Empty TSA security lines are seen at Louis Armstrong International Airport on May 15 in New Orleans, La. Air travel is down an estimated 94 percent due to the coronavirus (COVID-19) pandemic and major U.S. airlines are taking a major financial hit with losses of $350 million to $400 million a day and nearly half of major carriers’ airplanes are sitting idle.

While many summer travel plans have been postponed or canceled because of the coronavirus, one form of travel might be a viable way to go: RVs, according to a recent report by Newsweek. As of May 19, bookings on RVshare, an RV peer-to-peer booking platform, were up 1,000% from early April. Yes, 1,000%.

The RV-sharing platform has been doing its part during the pandemic by teaming up with RVs 4 MDs to help provide RVs to front-line health workers.

The pandemic has affected travel enormously around the world. On April 7, the Transportation Security Administration recorded the lowest number of U.S. flyers screened in the agency’s history, when it dropped to below 100,000 – a 95% decrease from the same day in 2019. On May 20, the TSA screened 230,367 passengers, compared with 2,472,123 on the same day last year.

As the pandemic has halted most forms of travel, families are looking for safe ways to get out after months of home isolation. But for some people – about a million, to be exact – living out of an RV is the norm.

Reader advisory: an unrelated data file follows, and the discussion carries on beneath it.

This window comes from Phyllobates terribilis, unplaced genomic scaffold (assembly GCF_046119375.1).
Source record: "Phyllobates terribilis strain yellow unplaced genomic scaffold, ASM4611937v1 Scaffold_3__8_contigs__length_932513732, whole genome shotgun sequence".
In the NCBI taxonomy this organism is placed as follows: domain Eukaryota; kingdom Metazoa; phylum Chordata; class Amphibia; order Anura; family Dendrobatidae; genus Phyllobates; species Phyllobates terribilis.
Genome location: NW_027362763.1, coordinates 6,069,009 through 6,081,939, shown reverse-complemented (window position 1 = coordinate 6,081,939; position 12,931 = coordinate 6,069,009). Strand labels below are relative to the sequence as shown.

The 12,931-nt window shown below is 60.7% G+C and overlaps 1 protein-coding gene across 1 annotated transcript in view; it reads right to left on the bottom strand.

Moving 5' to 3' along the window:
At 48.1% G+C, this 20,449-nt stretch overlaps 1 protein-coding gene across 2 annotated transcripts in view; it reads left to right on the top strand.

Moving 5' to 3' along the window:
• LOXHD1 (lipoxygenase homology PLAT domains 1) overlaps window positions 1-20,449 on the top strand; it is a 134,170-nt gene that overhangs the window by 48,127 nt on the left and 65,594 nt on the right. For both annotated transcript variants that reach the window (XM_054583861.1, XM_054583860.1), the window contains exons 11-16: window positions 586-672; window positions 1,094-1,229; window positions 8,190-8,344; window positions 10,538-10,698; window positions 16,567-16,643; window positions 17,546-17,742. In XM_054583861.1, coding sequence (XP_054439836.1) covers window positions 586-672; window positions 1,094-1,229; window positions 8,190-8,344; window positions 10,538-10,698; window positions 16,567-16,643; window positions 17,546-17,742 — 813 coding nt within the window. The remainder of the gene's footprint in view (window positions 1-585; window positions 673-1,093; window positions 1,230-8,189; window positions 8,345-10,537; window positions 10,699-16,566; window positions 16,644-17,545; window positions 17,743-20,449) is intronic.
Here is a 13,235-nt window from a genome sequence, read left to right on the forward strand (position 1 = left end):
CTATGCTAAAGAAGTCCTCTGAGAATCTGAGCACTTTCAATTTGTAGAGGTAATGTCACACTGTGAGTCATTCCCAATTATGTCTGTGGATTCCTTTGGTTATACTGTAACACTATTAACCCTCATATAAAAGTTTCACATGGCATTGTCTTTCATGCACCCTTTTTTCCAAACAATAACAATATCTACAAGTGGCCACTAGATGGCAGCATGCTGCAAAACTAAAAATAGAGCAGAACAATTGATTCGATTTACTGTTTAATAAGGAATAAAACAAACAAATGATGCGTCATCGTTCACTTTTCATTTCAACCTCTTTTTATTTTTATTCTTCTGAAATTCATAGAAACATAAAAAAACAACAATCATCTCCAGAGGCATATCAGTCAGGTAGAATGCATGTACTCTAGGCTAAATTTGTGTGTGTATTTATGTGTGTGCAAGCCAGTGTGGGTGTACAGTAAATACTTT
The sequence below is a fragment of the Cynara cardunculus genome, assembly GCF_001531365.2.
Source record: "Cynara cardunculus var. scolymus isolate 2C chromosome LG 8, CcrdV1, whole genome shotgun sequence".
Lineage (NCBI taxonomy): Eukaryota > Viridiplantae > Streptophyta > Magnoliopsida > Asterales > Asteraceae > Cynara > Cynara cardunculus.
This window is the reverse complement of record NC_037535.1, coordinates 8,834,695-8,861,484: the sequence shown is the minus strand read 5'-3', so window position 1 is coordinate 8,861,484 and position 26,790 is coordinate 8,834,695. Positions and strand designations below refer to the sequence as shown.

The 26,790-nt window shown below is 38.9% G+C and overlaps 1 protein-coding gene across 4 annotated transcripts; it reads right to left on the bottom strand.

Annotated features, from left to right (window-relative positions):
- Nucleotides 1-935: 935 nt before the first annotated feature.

An RVshare survey found that 77% of respondents were looking to make travel plans within the next three months. Sixty-five percent of travelers said they want to be in and around nature, including locations like a national park (65%) or a lake (47%).

RVillage, the largest social media platform for RVs, offers a place for RVers (and aspiring RVers) to talk to one another. Whether you are considering purchasing an RV for an upcoming vacation, deciding to leave your conventional home behind or have been on the road for years, about 3,000 crowdsourced groups are available to field all RV-related questions and discussions, RVillage founder Curtis Coleman told Newsweek.

Now, with the pandemic, RV travelers and owners can use the platform to help plan their next move safely.

“People are talking to each other,” Coleman said. “What’s open, what is not open? What are best practices right now if you want to go with your family? Where to avoid? How does social distancing work in the RV?”

Click here to read the full report.